One More Theory About Happiness
By Paul Guest
(Ecco, Paperback, 9780061685187, 208pp.)
Publication Date: May 2011
Other Editions of This Title: Hardcover
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Whiting Award-winning poet Paul Guest was twelve years old, racing down a hill on a too-big, ancient bicycle when he discovered he had no brakes. Trying to steer into anything that would slow him down, he hit a ditch, was thrown over the handlebars, and broke his neck.
One More Theory About Happiness follows a boy into manhood, his path marked by a hard-earned acceptance and a biting sense of humor. In incisive and lyrical prose, Guest shows us that a body irrevocably changed can lead to a life fiercely cherished.
Paul Guest is the author of three poetry collections, The Resurrection of the Body and the Ruin of the World, which won the 2002 New Issues Prize in Poetry; Notes for My Body Double, which won the 2006 Prairie Schooner Book Prize; and My Index of Slightly Horrifying Knowledge. The recipient of a 2007 Whiting Award, he lives in Atlanta, Georgia.
Susan Stamberg gathers recommendations from booksellers Rona Brinlee, Lucia Silva and Daniel Goldin. Their selections for summertime reading include books about small-town America, a polygamist father in over his head, and a postmistress in New England during World War II. More at NPR.org
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“Guest’s poems combine furious rage with furious excitement in long, breathless lines that, at the last possible moment, break.”
-New York Review of Books
“Guest writes more directly than ever before about his paralysis.... Guest’s work, which cannot redeem his brokenness or ours...makes something beautiful out of it. And that is enough.”
-New York Times Book Review
“[Guest] tells his story in short scenes that break to white space before they might prompt pity. He zigzags before we might hold him up as an example, a symbol...His memoir voice is gentle and matter-of-fact. His details are astounding and unforgettable.”
-Dallas Morning News
“Guest remembers; gently, carefully, painfully, each new milestone from the accident forward. He is blessed with a sharp sense of humor...it is an effervescent book: irrepressible, buoyant.”
-Los Angeles Times
“Never mawkish or grim, Guest’s lyrical narrative ability tempers the heft of his experience, but the tender age at which he endured this grueling ordeal resonates on every page. Inspiring and courageous.”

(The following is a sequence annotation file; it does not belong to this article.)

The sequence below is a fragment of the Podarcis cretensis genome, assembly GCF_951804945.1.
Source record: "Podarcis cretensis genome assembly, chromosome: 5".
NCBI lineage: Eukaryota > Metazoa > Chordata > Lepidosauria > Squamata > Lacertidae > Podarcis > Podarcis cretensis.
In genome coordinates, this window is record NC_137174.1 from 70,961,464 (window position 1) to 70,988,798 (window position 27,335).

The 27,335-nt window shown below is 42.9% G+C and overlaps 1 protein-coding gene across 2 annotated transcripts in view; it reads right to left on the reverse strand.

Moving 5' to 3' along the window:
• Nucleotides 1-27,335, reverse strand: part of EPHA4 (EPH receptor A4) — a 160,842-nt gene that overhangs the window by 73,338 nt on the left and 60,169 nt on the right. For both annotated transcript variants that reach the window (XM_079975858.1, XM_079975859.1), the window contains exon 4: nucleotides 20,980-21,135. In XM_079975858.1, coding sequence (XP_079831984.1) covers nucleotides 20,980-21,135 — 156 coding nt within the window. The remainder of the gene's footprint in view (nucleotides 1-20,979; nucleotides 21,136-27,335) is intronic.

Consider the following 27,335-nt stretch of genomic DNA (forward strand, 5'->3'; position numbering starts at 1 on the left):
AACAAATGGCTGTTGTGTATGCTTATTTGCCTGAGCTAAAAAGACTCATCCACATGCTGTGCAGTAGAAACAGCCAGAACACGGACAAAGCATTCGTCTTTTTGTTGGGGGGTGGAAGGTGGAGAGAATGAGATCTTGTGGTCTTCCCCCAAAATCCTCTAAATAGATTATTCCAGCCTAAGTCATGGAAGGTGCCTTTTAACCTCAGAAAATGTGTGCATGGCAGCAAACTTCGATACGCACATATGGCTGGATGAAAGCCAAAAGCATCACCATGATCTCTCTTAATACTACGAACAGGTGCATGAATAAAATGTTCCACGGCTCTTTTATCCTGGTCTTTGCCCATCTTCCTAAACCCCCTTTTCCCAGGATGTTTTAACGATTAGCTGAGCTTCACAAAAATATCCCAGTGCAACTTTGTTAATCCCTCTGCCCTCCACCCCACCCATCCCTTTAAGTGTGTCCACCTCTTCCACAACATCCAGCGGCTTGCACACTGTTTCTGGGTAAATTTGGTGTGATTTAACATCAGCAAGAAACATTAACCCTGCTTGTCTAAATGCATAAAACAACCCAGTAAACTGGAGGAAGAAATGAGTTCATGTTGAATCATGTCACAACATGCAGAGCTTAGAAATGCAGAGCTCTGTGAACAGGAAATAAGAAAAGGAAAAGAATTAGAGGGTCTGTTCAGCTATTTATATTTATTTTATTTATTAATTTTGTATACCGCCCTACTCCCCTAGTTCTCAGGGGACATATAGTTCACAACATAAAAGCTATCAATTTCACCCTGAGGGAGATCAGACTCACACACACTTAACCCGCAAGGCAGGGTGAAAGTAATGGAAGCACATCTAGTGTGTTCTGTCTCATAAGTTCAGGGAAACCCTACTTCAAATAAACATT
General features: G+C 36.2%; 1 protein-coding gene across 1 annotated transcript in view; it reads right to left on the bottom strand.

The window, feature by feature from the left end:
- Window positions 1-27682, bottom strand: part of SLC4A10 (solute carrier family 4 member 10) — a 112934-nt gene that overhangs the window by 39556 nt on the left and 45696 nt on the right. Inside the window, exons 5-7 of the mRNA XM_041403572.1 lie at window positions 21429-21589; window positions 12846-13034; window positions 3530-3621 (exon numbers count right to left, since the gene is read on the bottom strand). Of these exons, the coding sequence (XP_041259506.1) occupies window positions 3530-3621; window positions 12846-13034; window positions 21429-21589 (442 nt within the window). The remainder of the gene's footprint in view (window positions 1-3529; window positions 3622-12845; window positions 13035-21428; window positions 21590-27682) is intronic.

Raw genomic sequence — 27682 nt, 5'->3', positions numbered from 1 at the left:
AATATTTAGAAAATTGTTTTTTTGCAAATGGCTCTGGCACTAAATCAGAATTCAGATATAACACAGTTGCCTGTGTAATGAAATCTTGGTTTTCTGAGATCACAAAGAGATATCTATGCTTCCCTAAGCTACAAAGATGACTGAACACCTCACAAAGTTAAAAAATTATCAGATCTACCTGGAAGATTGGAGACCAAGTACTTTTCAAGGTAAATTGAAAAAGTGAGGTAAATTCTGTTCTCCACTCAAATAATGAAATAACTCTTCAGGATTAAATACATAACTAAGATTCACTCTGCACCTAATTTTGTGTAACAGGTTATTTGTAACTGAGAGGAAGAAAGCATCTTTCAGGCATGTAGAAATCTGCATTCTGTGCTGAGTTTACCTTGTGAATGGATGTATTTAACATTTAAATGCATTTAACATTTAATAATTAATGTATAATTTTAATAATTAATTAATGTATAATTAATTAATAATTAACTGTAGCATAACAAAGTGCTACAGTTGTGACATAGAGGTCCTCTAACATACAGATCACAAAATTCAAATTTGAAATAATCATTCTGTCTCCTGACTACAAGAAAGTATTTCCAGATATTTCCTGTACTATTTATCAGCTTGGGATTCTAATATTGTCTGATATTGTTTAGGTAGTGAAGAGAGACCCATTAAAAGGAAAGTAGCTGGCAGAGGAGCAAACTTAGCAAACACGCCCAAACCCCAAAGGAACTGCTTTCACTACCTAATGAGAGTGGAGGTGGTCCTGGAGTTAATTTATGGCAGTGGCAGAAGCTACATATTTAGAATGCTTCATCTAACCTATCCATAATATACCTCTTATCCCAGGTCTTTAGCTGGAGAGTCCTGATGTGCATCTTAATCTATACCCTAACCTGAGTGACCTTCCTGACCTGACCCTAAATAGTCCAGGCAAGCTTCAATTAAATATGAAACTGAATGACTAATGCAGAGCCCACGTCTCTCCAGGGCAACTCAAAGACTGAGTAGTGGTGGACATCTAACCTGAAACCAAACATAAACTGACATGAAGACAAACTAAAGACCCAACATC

“I read this book in one sitting....Heartbreakingly funny, pitilessly honest, [this] is above all a quiet and bold and loving work of art that renders beautifully what it means to live. You must read this book.”
-Bret Lott, #1 New York Times bestselling author
“Sweet and beautiful and wrenching. By so generously providing a window into his own difficult experience, Guest shows us how profoundly fragile the human body truly is, how quickly our lives can be changed forever...and most importantly, how it’s possible to create a new definition of wholeness.”
-Said Sayrafiezadeh, author of WHEN SKATEBOARDS WILL BE FREE
“[An] unbelievable story...[about] an unthinkable situation, a deep level of hell, really. Guest is never self-pitying, never gets sentimental; this is not feel good tripe, or inspirational; it is deeper and more important than that—smart and honest and clear eyed and above all, humane.”
-Charles Bock, bestselling author of BEAUTIFUL CHILDREN
“Lean, arresting . . . With zero gush and sentiment, [Guest] conveys [a] quiet heroism . . . Guest is an unconventional and provocative observer of himself. And of us, the ‘able-bodied.’ ”
“Far from a saccharine ‘triumph of the human spirit,’ Guest’s memoir is marked by his winning humor and bare-naked honesty, distilled into poetic prose....alert[s] us to the amazing ability of the human body and mind to reconcile with an unbearable reality.”
“[A] tightly written, candid memoir...[Guest] unearths a poet’s faculty for succinct, smart description, narrating his own life in this memoir as a surprisingly dispassionate observer.”
-Cleveland Plain Dealer
“[A] graceful and unflinching account....a remarkable journey that Guest, who possesses a dark sense of the absurd and an eye for the vulnerability of both the injured and the whole, presents in scenes that run the gamut from the horrific to the sublime.”